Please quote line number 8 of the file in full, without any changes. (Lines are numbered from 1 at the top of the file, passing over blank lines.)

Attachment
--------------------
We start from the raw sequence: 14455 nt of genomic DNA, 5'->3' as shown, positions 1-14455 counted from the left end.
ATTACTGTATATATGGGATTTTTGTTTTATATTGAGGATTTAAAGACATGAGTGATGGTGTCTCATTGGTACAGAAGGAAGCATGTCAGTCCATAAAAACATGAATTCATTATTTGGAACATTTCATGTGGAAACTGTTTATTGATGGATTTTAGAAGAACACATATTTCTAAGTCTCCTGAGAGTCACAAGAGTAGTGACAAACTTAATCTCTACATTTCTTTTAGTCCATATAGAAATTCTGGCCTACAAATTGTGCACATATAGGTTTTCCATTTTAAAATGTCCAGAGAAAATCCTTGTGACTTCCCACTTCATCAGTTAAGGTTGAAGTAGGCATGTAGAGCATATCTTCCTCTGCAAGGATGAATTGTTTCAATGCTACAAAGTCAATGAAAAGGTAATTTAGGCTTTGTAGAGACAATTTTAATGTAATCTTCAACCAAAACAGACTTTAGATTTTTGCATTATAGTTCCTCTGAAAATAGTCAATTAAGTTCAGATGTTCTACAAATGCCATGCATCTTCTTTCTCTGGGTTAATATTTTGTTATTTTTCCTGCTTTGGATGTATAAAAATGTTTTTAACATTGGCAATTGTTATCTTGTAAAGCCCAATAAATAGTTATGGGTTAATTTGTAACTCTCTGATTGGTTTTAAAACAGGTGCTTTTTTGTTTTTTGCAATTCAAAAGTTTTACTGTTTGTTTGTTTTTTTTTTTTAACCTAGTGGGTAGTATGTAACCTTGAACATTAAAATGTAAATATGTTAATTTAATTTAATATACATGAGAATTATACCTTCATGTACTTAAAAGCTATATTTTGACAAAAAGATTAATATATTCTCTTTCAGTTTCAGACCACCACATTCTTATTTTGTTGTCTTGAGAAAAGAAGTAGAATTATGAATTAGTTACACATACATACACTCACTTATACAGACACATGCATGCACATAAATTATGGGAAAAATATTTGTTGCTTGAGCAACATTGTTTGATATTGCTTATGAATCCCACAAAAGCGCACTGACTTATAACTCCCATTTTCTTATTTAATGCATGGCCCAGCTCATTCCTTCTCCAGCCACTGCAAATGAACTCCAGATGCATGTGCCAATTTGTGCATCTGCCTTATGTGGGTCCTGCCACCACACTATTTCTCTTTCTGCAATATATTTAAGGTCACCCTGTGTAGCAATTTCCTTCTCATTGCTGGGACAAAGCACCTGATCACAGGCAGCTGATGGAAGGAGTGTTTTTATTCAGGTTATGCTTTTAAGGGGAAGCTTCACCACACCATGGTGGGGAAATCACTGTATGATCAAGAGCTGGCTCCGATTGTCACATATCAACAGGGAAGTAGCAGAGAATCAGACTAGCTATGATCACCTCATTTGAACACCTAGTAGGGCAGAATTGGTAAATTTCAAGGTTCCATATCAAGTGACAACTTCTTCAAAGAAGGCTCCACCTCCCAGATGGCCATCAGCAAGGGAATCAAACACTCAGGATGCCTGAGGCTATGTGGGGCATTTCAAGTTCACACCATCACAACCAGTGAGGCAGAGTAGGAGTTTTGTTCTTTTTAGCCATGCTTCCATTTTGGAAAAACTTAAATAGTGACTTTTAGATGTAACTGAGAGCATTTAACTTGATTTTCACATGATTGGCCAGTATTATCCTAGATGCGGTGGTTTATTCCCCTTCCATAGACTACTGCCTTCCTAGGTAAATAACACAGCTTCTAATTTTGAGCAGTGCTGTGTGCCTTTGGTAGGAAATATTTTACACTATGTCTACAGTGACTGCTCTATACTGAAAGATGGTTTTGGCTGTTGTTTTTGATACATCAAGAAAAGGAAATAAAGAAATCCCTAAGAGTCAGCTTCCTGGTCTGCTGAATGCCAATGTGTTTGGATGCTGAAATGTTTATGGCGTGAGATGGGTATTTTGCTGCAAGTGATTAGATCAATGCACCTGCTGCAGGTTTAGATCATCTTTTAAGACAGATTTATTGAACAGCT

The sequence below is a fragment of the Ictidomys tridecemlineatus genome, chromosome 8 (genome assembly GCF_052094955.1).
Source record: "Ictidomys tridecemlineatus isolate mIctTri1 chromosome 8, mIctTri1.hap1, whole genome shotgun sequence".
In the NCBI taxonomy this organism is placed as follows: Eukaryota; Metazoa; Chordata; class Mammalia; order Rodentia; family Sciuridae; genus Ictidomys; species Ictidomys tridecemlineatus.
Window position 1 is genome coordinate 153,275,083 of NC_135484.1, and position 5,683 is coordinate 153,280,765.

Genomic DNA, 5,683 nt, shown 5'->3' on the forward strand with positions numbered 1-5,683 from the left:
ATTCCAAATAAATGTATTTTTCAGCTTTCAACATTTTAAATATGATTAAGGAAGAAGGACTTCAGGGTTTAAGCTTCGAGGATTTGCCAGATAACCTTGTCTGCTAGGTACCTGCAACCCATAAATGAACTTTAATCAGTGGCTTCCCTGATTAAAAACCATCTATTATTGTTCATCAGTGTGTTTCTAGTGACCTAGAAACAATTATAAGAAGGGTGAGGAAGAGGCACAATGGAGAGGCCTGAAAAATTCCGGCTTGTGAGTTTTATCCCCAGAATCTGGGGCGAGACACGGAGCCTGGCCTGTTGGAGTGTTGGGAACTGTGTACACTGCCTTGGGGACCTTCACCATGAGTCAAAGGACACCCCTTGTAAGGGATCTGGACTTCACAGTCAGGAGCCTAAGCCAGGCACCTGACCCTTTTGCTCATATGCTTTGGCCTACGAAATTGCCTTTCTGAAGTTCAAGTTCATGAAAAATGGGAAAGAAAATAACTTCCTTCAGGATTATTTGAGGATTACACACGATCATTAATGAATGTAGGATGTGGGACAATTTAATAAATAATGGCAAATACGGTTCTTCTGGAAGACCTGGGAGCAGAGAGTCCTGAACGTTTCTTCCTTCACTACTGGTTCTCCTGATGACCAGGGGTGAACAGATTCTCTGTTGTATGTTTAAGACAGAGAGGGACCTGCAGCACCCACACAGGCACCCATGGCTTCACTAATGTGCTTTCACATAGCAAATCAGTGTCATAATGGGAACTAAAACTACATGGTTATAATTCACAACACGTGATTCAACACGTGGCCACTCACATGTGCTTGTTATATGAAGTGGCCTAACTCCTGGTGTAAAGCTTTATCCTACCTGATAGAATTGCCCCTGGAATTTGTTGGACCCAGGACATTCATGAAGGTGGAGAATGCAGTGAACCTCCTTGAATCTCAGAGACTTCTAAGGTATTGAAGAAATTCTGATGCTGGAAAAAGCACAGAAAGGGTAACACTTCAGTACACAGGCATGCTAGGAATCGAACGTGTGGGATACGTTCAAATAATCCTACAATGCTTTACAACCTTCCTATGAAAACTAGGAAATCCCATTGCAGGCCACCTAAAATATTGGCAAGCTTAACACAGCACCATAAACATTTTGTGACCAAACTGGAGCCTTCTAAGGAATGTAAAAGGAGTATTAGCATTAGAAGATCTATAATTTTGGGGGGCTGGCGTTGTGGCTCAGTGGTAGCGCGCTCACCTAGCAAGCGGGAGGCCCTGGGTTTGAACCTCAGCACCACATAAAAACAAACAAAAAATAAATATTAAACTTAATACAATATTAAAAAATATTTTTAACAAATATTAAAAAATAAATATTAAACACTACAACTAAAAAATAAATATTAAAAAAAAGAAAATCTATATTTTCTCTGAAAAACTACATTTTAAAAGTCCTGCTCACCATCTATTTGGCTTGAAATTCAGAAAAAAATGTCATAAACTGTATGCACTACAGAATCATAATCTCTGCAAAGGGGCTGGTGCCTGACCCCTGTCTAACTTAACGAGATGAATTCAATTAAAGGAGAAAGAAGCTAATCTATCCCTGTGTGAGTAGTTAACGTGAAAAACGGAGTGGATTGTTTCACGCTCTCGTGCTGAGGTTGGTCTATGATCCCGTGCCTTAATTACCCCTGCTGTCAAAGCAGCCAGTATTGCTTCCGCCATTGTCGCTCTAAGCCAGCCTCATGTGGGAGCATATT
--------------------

ATTCCAAATAAATGTATTTTTCAGCTTTCAACATTTTAAATATGATTAAGGAAGAAGGACTTCAGGGTTTAAGCTTCGAGGATTTGCCAGATAACCTTGTCTGCTAGGTACCTGCAACCCATAAATGAACTTTAATCAGTGGCTTCCCTGATTAAAAACCATCTATTATTGTTCATCAGTGTGTTTCTAGTGACCTAGAAACAATTATAAGAAGGGTGAGGAAGAGGCACAATGGAGAGGCCTGAAAAATTCCGGCTTGTGAGTTTTATCCCCAGAATCTGGGGCGAGACACGGAGCCTGGCCTGTTGGAGTGTTGGGAACTGTGTACACTGCCTTGGGGACCTTCACCATGAGTCAAAGGACACCCCTTGTAAGGGATCTGGACTTCACAGTCAGGAGCCTAAGCCAGGCACCTGACCCTTTTGCTCATATGCTTTGGCCTACGAAATTGCCTTTCTGAAGTTCAAGTTCATGAAAAATGGGAAAGAAAATAACTTCCTTCAGGATTATTTGAGGATTACACACGATCATTAATGAATGTAGGATGTGGGACAATTTAATAAATAATGGCAAATACGGTTCTTCTGGAAGACCTGGGAGCAGAGAGTCCTGAACGTTTCTTCCTTCACTACTGGTTCTCCTGATGACCAGGGGTGAACAGATTCTCTGTTGTATGTTTAAGACAGAGAGGGACCTGCAGCACCCACACAGGCACCCATGGCTTCACTAATGTGCTTTCACATAGCAAATCAGTGTCATAATGGGAACTAAAACTACATGGTTATAATTCACAACACGTGATTCAACACGTGGCCACTCACATGTGCTTGTTATATGAAGTGGCCTAACTCCTGGTGTAAAGCTTTATCCTACCTGATAGAATTGCCCCTGGAATTTGTTGGACCCAGGACATTCATGAAGGTGGAGAATGCAGTGAACCTCCTTGAATCTCAGAGACTTCTAAGGTATTGAAGAAATTCTGATGCTGGAAAAAGCACAGAAAGGGTAACACTTCAGTACACAGGCATGCTAGGAATCGAACGTGTGGGATACGTTCAAATAATCCTACAATGCTTTACAACCTTCCTATGAAAACTAGGAAATCCCATTGCAGGCCACCTAAAATATTGGCAAGCTTAACACAGCACCATAAACATTTTGTGACCAAACTGGAGCCTTCTAAGGAATGTAAAAGGAGTATTAGCATTAGAAGATCTATAATTTTGGGGGGCTGGCGTTGTGGCTCAGTGGTAGCGCGCTCACCTAGCAAGCGGGAGGCCCTGGGTTTGAACCTCAGCACCACATAAAAACAAACAAAAAATAAATATTAAACTTAATACAATATTAAAAAATATTTTTAACAAATATTAAAAAATAAATATTAAACACTACAACTAAAAAATAAATATTAAAAAAAAGAAAATCTATATTTTCTCTGAAAAACTACATTTTAAAAGTCCTGCTCACCATCTATTTGGCTTGAAATTCAGAAAAAAATGTCATAAACTGTATGCACTACAGAATCATAATCTCTGCAAAGGGGCTGGTGCCTGACCCCTGTCTAACTTAACGAGATGAATTCAATTAAAGGAGAAAGAAGCTAATCTATCCCTGTGTGAGTAGTTAACGTGAAAAACGGAGTGGATTGTTTCACGCTCTCGTGCTGAGGTTGGTCTATGATCCCGTGCCTTAATTACCCCTGCTGTCAAAGCAGCCAGTATTGCTTCCGCCATTGTCGCTCTAAGCCAGCCTCATGTGGGAGCATATT